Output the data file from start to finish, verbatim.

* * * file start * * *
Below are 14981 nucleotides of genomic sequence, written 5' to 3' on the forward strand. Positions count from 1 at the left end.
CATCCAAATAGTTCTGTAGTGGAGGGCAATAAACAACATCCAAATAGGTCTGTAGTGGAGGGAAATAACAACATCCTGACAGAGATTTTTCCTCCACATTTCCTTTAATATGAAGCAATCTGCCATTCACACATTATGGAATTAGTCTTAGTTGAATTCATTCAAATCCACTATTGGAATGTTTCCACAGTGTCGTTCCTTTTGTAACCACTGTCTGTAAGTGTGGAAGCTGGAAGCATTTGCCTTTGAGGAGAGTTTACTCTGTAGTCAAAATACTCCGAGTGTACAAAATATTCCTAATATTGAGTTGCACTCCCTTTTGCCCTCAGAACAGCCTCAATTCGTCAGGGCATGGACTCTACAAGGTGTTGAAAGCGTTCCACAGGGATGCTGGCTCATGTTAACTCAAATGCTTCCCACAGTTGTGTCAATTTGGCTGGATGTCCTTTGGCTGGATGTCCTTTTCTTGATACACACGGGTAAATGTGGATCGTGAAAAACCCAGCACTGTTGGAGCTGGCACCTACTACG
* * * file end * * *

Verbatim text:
Below are 14981 nucleotides of genomic sequence, written 5' to 3' on the forward strand. Positions count from 1 at the left end.
CATCCAAATAGTTCTGTAGTGGAGGGCAATAAACAACATCCAAATAGGTCTGTAGTGGAGGGAAATAACAACATCCTGACAGAGATTTTTCCTCCACATTTCCTTTAATATGAAGCAATCTGCCATTCACACATTATGGAATTAGTCTTAGTTGAATTCATTCAAATCCACTATTGGAATGTTTCCACAGTGTCGTTCCTTTTGTAACCACTGTCTGTAAGTGTGGAAGCTGGAAGCATTTGCCTTTGAGGAGAGTTTACTCTGTAGTCAAAATACTCCGAGTGTACAAAATATTCCTAATATTGAGTTGCACTCCCTTTTGCCCTCAGAACAGCCTCAATTCGTCAGGGCATGGACTCTACAAGGTGTTGAAAGCGTTCCACAGGGATGCTGGCTCATGTTAACTCAAATGCTTCCCACAGTTGTGTCAATTTGGCTGGATGTCCTTTGGCTGGATGTCCTTTTCTTGATACACACGGGTAAATGTGGATCGTGAAAAACCCAGCACTGTTGGAGCTGGCACCTACTACG